ETHICS POLICIES: YOU GOT ‘EM – NOW FLAUNT ‘EM!

Over the last several months, we have talked about who needs ethics policies, as well as what is in them.  In this final installment on ethics policies, the focus is on incorporating them into your workplace.

It isn’t uncommon for HR professionals to work diligently to create an ethics code for their employer only to find that no one will take the lead in following it.  The reality is that upper management must demonstrate a commitment to creating an ethical workplace or no amount of policy-making is going to be successful.  If the top-down approach fails, instead try generating a “grass roots” interest in your employees to act ethically.  Sometimes, spreading the code   upward through your organization can overcome that blockade.

If you have the support of your upper management, incorporating ethics into your workplace can be summed up in three words:  Demonstrate, Communicate, Celebrate.

DEMONSTRATE: Walk the talk and value forgiveness.  To establish preferred behaviors in the workplace, those who manage must model those behaviors.  At times, mistakes will be made.  An ethical organization will acknowledge its wrongs and accept the consequences.  This sends a clear message to all employees that integrity is valued.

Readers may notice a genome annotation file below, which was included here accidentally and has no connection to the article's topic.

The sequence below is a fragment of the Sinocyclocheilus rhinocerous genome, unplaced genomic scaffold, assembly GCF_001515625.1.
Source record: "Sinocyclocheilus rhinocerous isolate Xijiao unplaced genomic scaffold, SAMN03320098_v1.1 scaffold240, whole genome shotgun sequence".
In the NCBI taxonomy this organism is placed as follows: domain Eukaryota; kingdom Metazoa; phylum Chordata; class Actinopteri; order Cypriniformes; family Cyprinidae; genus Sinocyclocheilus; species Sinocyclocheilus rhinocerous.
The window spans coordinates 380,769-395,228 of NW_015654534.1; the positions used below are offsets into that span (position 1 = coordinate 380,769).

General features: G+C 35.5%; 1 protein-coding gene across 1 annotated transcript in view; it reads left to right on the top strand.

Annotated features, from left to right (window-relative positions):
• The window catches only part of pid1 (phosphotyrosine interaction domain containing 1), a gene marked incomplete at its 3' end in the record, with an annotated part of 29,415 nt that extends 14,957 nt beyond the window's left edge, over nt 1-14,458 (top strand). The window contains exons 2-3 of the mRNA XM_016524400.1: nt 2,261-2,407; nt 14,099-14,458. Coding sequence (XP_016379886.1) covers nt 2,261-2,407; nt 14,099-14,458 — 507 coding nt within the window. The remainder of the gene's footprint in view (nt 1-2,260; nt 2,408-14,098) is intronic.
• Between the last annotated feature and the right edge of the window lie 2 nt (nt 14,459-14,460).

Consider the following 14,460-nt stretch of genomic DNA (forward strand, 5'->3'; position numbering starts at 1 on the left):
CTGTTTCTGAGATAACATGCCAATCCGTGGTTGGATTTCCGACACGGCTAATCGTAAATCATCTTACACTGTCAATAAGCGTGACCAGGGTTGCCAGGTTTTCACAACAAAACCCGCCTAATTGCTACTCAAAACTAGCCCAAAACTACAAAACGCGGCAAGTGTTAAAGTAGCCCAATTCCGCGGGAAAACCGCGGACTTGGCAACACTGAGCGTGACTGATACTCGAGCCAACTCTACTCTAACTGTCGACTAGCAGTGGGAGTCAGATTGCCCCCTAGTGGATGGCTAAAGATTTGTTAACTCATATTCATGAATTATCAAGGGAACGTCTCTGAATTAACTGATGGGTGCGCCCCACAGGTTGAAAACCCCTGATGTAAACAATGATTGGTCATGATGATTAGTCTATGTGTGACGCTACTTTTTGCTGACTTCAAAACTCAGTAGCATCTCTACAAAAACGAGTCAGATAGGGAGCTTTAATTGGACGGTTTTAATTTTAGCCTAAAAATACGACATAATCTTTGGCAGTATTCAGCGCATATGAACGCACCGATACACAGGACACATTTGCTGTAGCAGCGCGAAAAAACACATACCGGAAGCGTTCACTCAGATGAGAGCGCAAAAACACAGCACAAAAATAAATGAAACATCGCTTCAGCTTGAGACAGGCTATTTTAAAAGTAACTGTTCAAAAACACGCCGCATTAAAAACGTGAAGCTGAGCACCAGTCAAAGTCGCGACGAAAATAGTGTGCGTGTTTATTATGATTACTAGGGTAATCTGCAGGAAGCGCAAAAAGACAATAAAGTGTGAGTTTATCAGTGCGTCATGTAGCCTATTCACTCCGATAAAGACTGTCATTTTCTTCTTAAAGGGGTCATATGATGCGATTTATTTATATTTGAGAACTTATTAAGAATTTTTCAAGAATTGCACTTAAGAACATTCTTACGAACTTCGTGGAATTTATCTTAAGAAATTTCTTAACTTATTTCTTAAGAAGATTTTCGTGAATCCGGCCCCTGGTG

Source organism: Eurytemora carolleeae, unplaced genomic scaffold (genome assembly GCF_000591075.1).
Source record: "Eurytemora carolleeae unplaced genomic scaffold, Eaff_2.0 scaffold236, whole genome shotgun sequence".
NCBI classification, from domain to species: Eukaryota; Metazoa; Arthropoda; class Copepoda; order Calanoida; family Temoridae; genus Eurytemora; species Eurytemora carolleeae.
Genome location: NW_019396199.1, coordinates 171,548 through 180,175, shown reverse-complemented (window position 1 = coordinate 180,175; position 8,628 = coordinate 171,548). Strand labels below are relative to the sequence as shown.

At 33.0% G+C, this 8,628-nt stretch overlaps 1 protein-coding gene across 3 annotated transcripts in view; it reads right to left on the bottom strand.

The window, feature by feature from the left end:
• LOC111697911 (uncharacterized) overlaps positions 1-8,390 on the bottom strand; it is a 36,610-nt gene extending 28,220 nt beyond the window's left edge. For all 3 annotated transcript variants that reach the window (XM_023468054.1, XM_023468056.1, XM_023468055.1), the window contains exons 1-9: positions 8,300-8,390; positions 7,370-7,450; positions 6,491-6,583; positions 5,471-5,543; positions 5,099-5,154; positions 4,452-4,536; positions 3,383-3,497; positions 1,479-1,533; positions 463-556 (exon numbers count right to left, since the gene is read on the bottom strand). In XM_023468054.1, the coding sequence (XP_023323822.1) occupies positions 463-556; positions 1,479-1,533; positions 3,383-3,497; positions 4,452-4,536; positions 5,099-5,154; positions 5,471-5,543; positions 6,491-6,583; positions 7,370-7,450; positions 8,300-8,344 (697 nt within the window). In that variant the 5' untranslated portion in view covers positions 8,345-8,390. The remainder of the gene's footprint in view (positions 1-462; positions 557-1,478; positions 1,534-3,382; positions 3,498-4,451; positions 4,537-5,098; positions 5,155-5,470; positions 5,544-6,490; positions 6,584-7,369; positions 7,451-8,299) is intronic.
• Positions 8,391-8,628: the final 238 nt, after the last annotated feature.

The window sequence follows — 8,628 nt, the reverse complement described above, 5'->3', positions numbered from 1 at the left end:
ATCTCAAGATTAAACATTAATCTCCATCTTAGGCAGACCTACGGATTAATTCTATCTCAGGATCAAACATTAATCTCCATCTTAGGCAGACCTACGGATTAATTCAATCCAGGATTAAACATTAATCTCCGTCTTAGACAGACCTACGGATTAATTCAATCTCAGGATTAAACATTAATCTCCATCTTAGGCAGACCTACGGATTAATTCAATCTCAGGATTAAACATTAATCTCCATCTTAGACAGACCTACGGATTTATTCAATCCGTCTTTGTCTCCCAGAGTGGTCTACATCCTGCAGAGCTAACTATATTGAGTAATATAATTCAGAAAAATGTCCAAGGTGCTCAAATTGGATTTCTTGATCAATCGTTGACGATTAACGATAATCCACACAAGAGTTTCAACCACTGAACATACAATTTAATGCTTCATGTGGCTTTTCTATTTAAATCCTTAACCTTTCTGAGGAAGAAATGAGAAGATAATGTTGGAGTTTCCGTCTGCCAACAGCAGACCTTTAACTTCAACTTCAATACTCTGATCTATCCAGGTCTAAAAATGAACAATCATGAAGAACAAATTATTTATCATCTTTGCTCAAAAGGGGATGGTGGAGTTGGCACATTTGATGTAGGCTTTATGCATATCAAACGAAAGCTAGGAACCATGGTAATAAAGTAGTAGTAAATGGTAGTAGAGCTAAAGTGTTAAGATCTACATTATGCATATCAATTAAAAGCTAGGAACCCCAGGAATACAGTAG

COMMUNICATE: Provide your employees with real world examples that demonstrate your ethics code at work.  You should also consider practicing ethical problem-solving as part of the training process.  The training on your ethics code should focus on modeling behavior with upper management and on decision-making with lower level employees.

Ethical decision-making does not have to be made difficult; in fact, it should be just the opposite.  Once your employees learn to recognize an ethical dilemma, the decision-making process should just take over.  Primarily, this involves gathering all the necessary information to make a sound decision, considering all the possible options available, and doing the gut check.  Is this right?  Is it legal?  Is it fair?  Will I feel the need to offer excuses for the decision?  Once these questions have been answered, hopefully an ethical decision has been made.

CELEBRATE: Add ethical successes to the lore of your organization.  It’s simple to do – just talk about them.  When an employee faces an ethical challenge and handles it using the ethics code, spread word of that result to others in your organization.  For example, at our firm, our successes are shared in an email from our CEO called “The Morning Brew.”

As Dr. Martin Luther King, Jr. said, “The time is always right to do what is right.”

Vanessa Goddard’s primary focus is in the area of labor and employment law. She has been involved in representing clients in various employment cases, including sexual harassment; deliberate intent; age, race, and disability discrimination; wrongful discharge; and various other employment-related torts. She is admitted to various state and federal courts as well as the Third Circuit Court of Appeals and Fourth Circuit Court of Appeals.
 
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» Read the full biography of Vanessa L. Goddard at Steptoe & Johnson

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